Pressure from the electorate caused governments to acknowledge the issue. In 1962 the Conservative administration passed the Commonwealth Immigration Act restricting black immigration – a law seen by some academics at the time as racist. Yet as the political scientist David Butler pointed out in 1968 it is rare for the bulk of the population to force an issue onto the major parties: a situation repeating itself today.

In 1964 Labour lost an important seat at Smethwick in the Midlands to a Conservative candidate who had an overtly racist and anti-immigration line to his policy. This convinced Labour’s leadership that the issue of immigration couldn’t be left out of domestic politics. As Richard Crossman, a former cabinet minister under Harold Wilson, noted: “Ever since the Smethwick election it has become quite clear that immigration can be the greatest potential vote loser for the Labour Party.’’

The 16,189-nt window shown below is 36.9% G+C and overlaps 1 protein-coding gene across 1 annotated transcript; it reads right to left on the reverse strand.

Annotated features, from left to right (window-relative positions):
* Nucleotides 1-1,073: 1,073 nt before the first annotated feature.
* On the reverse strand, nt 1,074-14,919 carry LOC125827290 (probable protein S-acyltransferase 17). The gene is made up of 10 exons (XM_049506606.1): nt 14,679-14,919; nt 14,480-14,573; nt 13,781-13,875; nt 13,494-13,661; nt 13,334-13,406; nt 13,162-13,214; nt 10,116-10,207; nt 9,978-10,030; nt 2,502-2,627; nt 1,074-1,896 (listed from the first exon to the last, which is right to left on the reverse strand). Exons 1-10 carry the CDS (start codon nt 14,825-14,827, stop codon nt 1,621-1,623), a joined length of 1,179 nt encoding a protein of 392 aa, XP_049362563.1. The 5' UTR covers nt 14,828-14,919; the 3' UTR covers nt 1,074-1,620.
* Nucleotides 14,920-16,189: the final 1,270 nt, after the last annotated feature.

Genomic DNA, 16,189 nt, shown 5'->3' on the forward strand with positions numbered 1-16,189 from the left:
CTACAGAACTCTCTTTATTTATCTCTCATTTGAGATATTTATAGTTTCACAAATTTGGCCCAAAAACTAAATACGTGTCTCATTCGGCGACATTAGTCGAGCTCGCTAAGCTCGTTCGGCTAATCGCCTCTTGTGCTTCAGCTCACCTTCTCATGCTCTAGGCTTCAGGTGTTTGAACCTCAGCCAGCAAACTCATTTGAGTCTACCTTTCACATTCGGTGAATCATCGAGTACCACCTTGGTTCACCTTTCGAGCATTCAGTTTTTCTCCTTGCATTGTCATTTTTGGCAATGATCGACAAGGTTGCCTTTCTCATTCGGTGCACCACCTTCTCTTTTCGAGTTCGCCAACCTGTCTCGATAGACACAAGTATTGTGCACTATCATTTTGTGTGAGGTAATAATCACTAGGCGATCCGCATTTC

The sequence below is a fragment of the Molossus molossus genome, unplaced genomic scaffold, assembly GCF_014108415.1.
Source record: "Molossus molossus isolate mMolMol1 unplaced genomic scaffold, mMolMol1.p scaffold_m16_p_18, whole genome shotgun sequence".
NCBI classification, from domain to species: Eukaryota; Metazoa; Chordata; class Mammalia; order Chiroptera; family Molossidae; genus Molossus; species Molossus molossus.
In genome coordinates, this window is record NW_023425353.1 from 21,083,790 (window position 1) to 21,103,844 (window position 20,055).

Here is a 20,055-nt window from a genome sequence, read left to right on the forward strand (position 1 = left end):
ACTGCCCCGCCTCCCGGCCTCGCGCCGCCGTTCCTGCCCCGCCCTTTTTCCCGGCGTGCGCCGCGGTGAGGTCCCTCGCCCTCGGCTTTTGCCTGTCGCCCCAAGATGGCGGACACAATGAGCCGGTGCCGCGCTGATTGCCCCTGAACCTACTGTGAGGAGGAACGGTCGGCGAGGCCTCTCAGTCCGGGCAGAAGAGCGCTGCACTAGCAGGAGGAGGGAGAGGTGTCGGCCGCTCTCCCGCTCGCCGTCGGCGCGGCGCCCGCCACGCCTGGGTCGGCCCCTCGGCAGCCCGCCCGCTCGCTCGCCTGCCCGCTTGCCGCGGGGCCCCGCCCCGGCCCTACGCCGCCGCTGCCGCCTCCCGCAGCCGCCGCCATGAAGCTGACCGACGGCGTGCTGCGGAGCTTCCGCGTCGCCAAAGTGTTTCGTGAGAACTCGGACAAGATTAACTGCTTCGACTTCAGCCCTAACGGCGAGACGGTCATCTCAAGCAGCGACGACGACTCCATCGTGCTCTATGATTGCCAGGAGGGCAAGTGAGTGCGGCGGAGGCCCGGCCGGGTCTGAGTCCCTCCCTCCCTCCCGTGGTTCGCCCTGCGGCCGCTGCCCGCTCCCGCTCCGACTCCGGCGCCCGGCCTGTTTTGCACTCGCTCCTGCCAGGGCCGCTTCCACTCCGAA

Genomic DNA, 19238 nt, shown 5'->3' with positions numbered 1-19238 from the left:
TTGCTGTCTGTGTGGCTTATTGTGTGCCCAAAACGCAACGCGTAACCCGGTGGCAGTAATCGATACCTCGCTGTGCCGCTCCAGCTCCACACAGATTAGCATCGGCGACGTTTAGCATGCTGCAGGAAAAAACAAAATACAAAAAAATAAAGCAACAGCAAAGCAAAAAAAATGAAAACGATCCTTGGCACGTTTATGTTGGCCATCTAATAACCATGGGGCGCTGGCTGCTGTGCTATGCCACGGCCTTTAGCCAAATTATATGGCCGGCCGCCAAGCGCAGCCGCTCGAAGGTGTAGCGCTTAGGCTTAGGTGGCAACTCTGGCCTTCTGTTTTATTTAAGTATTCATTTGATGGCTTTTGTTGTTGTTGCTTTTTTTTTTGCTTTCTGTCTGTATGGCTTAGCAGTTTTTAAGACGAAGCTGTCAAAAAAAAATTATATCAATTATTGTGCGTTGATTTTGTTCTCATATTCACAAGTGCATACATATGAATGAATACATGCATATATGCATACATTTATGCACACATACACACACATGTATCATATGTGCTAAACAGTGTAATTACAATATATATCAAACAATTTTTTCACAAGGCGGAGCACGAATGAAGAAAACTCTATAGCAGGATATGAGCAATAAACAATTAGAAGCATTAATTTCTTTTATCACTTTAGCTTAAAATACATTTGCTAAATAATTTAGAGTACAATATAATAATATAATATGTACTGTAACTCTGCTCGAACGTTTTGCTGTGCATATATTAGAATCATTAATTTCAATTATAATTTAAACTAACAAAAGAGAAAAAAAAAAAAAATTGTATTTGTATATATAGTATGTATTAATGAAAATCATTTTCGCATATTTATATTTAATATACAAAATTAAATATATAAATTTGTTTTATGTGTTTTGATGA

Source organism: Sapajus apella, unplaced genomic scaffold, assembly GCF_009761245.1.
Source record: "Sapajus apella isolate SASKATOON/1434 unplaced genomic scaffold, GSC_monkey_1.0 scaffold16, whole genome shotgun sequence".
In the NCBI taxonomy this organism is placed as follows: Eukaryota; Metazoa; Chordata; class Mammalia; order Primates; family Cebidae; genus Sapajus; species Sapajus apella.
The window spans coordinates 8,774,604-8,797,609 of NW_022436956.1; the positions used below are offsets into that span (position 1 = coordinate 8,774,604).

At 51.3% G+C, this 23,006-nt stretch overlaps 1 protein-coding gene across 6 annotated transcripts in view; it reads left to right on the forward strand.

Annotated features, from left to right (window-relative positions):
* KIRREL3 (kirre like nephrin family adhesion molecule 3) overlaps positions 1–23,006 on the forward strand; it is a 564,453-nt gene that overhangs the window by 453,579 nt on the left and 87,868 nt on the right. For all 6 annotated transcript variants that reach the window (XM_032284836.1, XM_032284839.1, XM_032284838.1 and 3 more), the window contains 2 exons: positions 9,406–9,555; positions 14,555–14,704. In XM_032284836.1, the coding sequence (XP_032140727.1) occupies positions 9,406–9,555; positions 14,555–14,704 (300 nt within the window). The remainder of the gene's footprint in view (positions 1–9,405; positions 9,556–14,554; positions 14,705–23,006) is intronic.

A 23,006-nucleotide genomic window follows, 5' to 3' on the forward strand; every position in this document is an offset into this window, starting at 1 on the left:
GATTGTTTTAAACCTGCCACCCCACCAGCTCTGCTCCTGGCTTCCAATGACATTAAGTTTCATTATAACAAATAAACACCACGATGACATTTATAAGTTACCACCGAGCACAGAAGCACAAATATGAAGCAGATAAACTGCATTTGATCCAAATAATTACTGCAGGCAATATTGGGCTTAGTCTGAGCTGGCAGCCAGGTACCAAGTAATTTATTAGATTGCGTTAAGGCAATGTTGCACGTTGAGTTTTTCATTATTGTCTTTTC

By 1965 both main parties had adopted a ‘’bi-partisan’’ approach to the race issue. Labour, to its credit, passed the Race Relations Act which established the Race Relations Board which had powers to probe cases of racial discrimination and bring them to court. Yet the race relations lobby doubted the new law was in the interests of racial equality. The then Labour government, it was argued, was more concerned to appease public opinion with its tough policy on immigration control than to curb discrimination.

It was Enoch Powell’s  “rivers of blood” speech which in 1968 brought the issue to a head and resulted in hundreds of London dock workers to down tools demanding an end to mass immigration. Although Conservative leader Ted Heath sacked Powell from the shadow cabinet, Labour felt obliged to bring in the 1968 Immigration Act aimed at further restrictions of overseas migration.